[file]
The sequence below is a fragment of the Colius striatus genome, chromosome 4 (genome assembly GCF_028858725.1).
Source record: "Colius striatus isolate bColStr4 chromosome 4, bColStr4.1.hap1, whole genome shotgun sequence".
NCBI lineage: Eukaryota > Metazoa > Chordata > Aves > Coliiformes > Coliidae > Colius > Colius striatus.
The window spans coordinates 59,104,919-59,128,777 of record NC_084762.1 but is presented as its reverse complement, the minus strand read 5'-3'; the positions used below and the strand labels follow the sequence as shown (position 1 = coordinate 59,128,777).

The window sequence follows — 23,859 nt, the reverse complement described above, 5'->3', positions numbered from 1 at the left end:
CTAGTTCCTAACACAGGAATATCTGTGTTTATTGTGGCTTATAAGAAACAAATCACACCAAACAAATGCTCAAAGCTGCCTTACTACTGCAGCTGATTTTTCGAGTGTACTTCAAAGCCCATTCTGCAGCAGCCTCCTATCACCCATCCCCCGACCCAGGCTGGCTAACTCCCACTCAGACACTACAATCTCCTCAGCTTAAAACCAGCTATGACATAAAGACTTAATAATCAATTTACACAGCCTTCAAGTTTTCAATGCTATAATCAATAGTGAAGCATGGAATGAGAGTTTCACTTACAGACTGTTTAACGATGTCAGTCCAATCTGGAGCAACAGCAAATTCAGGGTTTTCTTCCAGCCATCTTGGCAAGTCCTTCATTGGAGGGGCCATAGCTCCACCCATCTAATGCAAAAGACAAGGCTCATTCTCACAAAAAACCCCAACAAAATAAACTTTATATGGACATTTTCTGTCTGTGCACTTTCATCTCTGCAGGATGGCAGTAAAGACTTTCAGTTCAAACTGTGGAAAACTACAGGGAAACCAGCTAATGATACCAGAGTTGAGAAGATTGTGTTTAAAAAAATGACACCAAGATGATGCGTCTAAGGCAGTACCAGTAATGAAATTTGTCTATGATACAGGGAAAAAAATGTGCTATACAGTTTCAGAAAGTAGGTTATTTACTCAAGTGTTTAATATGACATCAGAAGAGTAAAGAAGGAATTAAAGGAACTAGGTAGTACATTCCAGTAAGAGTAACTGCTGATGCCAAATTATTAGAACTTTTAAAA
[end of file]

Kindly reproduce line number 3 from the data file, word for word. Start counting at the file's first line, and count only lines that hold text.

NCBI lineage: Eukaryota > Metazoa > Chordata > Aves > Coliiformes > Coliidae > Colius > Colius striatus.